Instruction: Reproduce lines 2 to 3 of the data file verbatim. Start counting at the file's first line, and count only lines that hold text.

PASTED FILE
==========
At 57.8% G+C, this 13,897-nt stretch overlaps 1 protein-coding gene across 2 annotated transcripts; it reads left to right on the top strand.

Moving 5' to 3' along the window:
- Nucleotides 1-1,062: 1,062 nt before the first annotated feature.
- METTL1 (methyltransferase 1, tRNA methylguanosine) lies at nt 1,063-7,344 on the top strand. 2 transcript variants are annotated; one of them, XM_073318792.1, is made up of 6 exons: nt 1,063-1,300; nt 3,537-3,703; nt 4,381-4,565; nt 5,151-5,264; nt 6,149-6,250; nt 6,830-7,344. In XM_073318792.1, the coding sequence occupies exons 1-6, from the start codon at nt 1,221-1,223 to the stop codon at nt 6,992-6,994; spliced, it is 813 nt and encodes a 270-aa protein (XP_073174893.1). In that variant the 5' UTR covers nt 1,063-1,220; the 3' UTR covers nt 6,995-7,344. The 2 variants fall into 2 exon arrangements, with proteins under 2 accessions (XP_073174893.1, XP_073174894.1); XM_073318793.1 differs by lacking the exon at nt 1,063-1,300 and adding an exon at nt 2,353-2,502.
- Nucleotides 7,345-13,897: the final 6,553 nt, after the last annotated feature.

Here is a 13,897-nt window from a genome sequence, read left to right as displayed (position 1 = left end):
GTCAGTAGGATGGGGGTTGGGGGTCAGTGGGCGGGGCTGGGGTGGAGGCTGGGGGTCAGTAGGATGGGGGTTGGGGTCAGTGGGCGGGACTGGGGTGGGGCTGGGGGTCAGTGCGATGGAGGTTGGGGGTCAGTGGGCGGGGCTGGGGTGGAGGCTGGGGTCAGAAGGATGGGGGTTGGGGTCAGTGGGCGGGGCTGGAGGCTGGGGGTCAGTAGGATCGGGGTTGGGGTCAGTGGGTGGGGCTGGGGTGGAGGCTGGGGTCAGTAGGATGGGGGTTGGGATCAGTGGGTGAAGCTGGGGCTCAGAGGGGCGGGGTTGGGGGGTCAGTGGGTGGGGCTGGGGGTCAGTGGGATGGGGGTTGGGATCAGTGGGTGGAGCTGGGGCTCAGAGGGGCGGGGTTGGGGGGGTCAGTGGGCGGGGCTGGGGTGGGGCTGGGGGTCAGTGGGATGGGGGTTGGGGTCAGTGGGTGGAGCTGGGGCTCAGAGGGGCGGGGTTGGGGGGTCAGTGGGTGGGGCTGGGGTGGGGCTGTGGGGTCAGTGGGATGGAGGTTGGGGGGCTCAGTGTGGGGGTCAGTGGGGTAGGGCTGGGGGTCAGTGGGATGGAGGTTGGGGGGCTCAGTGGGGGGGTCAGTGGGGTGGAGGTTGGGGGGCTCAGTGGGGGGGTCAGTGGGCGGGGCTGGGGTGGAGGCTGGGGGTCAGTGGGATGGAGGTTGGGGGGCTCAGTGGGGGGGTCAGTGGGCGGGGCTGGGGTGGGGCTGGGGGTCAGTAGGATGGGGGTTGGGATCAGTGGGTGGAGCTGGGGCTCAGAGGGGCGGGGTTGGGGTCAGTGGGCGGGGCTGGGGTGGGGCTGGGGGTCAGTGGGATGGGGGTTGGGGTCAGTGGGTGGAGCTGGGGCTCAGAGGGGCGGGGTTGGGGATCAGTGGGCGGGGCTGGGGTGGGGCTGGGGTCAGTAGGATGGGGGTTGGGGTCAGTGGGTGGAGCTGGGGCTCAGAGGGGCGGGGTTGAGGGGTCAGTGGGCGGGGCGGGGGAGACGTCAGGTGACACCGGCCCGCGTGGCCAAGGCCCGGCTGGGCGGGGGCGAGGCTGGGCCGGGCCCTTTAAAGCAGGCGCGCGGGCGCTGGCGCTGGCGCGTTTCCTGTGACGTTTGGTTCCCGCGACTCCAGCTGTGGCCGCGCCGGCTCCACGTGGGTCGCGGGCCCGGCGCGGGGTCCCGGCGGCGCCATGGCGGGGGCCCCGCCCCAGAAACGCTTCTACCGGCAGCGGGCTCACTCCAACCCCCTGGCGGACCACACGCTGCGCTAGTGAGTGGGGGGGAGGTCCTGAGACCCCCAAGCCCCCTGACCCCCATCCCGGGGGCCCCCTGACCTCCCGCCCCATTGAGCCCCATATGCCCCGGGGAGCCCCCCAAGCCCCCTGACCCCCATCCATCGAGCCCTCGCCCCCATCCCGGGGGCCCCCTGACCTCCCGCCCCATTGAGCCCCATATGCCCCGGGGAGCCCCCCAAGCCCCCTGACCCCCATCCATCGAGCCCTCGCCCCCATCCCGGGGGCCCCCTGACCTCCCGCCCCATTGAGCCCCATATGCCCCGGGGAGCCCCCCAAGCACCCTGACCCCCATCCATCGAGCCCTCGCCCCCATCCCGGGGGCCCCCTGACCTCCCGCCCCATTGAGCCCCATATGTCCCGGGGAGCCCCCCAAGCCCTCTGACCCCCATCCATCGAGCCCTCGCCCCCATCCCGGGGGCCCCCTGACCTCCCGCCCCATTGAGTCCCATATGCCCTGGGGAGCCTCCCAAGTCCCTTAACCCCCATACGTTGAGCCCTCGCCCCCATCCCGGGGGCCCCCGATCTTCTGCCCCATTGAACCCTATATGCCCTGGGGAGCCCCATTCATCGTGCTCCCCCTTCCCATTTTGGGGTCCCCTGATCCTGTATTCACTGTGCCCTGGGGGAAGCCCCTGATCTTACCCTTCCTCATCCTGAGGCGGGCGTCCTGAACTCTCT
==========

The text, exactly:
Moving 5' to 3' along the window:
- Nucleotides 1-1,062: 1,062 nt before the first annotated feature.